This law signaled a drastic shift in the government’s working relationship with the native peoples – Congress now regarded the Native Americans, not as countries outside of its jurisdiction, but as wards of the government. By making Native Americans wards of the U.S. government, Congress believed that it would be easier to make the policy of assimilation a widely accepted part of the cultural mainstream of America.
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Many U.S. government administrators viewed assimilation as the most effective solution to what they viewed as “the Indian problem,” and the sole lasting method of guaranteeing U.S. interests in the West and the survival of the American Indians. In order to accomplish this, the government pushed Native Americans to relocate out of their traditional dwellings, move into wooden buildings and turn into farmers.
The federal government enacted laws that pressed Native Americans to reject their traditional appearance and way of life. Some laws outlawed traditional spiritual practices while others required Indian males to cut their long locks. Agents on more than two-thirds of American Indian reservations set up courts to enforce federal polices that often banned traditional ethnic and religious practices.
To hasten the assimilation course, the government started Indian facilities that tried to quickly and forcefully Americanize Indian kids. According to the founder of the Carlisle Indian School in Pennsylvania, the schools were created to “kill the Indian and save the man.” To be able to achieve this objective, the schools compelled pupils to speak only English, wear proper American attire and to replace their Indian names with more “American” ones. These new policies helped bring Native Americans nearer to the conclusion of their traditional tribal identity and the beginning of their life as citizens under the complete control of the U.S. administration.
Native American Treaties with the United States
In 1887, Congress enacted the General Allotment Act, the most significant component of the U.S. government’s assimilation program, which was developed to “civilize” American Indians by educating them to be farmers. In order to accomplish this, Congress wanted to create private title of Indian land by splitting up reservations, which were collectively owned, and issuing each family their own parcel of land.
In addition to this, by forcing the Native Americans onto limited plots of land, western developers and settlers could purchase the left over territory. The General Allotment Act, often called the Dawes Act, required that the Indian lands be surveyed and every family be awarded an allotment of between 80 and 160 acres, while unmarried adults were given between 40 to 80 acres; the rest of the acreage was to be sold. Congress wished that the Dawes Act would split up Indian tribes and inspire individual enterprise, while reducing the cost of Indian administration and producing prime property to be purchased by white settlers.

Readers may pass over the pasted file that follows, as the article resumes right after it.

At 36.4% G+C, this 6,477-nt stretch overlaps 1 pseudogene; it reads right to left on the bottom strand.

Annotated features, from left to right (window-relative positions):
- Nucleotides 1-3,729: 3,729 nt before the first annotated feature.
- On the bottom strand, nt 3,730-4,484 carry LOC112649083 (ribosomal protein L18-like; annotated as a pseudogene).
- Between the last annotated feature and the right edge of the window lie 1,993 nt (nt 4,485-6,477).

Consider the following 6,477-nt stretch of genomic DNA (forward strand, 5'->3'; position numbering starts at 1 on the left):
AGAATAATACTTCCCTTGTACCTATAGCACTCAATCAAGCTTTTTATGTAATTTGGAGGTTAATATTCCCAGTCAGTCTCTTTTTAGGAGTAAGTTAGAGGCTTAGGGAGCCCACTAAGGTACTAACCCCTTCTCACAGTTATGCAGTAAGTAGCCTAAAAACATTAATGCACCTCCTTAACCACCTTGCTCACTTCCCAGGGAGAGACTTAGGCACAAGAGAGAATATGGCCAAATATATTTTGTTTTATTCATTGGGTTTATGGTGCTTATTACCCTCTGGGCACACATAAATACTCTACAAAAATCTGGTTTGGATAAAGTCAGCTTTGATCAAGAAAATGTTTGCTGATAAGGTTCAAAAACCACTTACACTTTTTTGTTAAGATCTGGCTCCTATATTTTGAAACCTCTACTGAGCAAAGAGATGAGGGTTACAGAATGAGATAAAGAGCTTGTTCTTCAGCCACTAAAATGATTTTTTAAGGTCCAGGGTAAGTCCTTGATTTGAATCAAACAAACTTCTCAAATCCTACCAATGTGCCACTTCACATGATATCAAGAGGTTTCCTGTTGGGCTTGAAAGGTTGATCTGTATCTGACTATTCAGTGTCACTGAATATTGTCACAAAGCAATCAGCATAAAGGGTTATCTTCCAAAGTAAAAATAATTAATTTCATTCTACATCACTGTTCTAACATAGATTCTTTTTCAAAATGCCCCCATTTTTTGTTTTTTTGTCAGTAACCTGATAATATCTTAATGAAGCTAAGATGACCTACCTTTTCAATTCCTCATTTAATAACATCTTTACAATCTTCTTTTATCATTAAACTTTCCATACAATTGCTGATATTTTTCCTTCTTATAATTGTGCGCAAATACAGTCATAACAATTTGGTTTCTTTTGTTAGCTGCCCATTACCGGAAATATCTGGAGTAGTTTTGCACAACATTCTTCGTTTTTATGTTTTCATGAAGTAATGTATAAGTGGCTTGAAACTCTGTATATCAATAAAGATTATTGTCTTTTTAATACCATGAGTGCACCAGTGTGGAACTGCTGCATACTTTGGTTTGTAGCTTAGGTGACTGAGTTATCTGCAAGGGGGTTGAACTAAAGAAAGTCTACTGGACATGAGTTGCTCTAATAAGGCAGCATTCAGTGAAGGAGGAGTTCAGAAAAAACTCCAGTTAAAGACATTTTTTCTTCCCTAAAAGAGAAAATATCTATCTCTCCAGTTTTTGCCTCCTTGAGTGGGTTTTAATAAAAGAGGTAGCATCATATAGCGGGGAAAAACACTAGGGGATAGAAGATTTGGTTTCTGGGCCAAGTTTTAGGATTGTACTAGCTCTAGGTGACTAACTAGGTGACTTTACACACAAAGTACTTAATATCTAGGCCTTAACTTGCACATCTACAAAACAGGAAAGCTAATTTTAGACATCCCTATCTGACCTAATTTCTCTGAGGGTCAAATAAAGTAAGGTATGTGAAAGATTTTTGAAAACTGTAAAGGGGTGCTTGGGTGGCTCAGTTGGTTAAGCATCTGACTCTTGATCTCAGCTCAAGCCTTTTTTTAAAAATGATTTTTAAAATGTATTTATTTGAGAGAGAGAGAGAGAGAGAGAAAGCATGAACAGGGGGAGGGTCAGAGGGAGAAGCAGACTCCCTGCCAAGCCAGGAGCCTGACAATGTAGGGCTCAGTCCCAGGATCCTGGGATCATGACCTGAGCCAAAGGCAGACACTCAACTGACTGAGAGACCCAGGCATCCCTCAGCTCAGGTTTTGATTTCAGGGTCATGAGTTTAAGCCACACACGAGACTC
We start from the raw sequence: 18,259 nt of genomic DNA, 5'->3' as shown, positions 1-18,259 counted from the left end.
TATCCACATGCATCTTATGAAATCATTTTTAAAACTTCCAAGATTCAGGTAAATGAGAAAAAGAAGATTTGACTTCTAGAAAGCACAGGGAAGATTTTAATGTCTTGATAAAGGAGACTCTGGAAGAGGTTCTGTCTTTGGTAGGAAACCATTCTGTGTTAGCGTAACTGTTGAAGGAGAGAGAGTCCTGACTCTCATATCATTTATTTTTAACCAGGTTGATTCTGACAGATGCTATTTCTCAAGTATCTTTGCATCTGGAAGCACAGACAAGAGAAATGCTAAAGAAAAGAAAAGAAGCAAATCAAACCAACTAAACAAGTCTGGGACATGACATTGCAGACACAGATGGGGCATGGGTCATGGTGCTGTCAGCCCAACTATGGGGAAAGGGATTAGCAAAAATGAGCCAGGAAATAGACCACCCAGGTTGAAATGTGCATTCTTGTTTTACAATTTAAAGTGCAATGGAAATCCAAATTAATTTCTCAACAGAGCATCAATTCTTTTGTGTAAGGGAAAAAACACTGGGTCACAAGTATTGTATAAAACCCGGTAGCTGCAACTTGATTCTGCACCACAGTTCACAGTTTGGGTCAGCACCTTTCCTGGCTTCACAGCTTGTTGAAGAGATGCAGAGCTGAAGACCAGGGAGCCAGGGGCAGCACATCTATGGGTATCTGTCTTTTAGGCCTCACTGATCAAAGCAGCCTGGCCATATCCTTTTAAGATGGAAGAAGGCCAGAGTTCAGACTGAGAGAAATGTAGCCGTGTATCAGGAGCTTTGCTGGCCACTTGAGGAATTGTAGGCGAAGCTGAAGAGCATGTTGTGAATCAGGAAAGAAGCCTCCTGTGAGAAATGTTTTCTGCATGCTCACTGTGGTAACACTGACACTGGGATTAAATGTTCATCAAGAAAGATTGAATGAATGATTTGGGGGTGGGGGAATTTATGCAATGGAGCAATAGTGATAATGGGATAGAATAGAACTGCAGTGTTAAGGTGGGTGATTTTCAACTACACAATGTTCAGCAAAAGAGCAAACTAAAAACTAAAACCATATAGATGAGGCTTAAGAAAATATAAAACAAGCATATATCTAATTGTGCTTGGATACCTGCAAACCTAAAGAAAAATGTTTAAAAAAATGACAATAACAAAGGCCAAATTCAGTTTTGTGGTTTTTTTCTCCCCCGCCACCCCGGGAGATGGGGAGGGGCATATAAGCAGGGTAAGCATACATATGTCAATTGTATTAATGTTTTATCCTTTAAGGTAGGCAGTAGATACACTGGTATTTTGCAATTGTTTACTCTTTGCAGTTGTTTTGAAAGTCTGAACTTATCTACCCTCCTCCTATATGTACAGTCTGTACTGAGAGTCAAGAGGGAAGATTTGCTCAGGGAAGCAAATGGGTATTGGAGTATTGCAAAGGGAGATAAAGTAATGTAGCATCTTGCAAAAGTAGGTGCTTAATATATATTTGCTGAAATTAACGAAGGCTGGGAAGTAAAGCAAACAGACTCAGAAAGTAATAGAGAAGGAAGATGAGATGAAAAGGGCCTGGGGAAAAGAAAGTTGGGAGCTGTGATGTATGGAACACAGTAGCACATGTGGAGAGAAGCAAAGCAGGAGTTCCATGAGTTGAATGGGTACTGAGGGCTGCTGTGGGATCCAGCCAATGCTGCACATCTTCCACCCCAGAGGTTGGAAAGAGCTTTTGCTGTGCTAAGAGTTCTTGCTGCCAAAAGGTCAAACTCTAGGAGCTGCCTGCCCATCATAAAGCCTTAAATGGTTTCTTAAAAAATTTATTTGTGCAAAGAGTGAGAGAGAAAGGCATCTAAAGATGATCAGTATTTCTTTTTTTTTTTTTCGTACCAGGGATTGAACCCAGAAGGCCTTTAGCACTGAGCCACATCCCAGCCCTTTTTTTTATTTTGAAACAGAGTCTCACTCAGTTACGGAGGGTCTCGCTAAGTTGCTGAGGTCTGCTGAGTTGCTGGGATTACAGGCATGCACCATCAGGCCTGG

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The Dawes Act proved to be disastrous for the American Indians; over the next generations they lived under policies that outlawed their traditional way of living yet did not supply the critical resources to support their businesses and households. Dividing the reservations into small parcels of land caused the significant decrease of Indian-owned property. Within thirty years, the tribes had lost over two-thirds of the territory that they had controlled before the Dawes Act was enacted in 1887; the majority of the remaining land was sold to white settlers.
Usually, Native Americans were cheated out of their allotments or were required to sell off their land in order pay bills and feed their own families. Because of that, the Indians were not “Americanized” and were often unable to become self-supporting farmers or ranchers, as the makers of the policy had wished. This also developed anger among Indians toward the U.S. government, as the allotment process sometimes destroyed land that was the spiritual and societal center of their lives.
Native American Culture
Between 1850 and 1900, life for Native Americans changed dramatically. Through U.S. administration regulations, American Indians were forced from their living spaces as their native lands were parceled out. The Plains, which they had previously roamed without limits, were now filled up with white settlers.
The Upshot of the Indian Wars
Over all these years the Indians ended up cheated out of their property, food and lifestyle, as the federal government’s Indian policies coerced them onto reservations and attempted to “Americanize” them. Many American Indian bands could not make it through relocation, cultural destruction and military loss; by 1890 the Native American population was decreased to fewer than 250,000 persons. As a result of generations of discriminatory and dodgy policies instituted by the United States government between 1850 and 1900, life for the American Indians was changed forever.